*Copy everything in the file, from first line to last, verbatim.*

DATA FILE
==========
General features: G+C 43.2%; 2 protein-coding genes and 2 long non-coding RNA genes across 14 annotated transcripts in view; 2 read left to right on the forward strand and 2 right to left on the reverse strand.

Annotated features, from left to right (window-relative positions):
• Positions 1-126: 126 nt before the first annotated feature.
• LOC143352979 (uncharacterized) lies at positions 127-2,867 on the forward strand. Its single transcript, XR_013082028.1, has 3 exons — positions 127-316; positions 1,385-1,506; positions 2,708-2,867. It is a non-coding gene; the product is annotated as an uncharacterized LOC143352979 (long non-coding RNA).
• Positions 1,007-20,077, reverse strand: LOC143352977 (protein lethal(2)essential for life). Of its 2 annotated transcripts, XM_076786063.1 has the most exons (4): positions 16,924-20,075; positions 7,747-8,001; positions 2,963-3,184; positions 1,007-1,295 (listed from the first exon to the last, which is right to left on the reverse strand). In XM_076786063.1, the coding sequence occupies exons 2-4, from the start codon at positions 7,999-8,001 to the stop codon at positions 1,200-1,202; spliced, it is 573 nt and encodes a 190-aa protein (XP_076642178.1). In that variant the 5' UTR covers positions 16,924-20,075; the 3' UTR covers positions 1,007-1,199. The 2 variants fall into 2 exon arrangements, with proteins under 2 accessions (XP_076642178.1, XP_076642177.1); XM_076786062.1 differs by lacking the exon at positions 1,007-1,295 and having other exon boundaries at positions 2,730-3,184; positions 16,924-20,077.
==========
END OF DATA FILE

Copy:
General features: G+C 43.2%; 2 protein-coding genes and 2 long non-coding RNA genes across 14 annotated transcripts in view; 2 read left to right on the forward strand and 2 right to left on the reverse strand.

Annotated features, from left to right (window-relative positions):
• Positions 1-126: 126 nt before the first annotated feature.
• LOC143352979 (uncharacterized) lies at positions 127-2,867 on the forward strand. Its single transcript, XR_013082028.1, has 3 exons — positions 127-316; positions 1,385-1,506; positions 2,708-2,867. It is a non-coding gene; the product is annotated as an uncharacterized LOC143352979 (long non-coding RNA).
• Positions 1,007-20,077, reverse strand: LOC143352977 (protein lethal(2)essential for life). Of its 2 annotated transcripts, XM_076786063.1 has the most exons (4): positions 16,924-20,075; positions 7,747-8,001; positions 2,963-3,184; positions 1,007-1,295 (listed from the first exon to the last, which is right to left on the reverse strand). In XM_076786063.1, the coding sequence occupies exons 2-4, from the start codon at positions 7,999-8,001 to the stop codon at positions 1,200-1,202; spliced, it is 573 nt and encodes a 190-aa protein (XP_076642178.1). In that variant the 5' UTR covers positions 16,924-20,075; the 3' UTR covers positions 1,007-1,199. The 2 variants fall into 2 exon arrangements, with proteins under 2 accessions (XP_076642178.1, XP_076642177.1); XM_076786062.1 differs by lacking the exon at positions 1,007-1,295 and having other exon boundaries at positions 2,730-3,184; positions 16,924-20,077.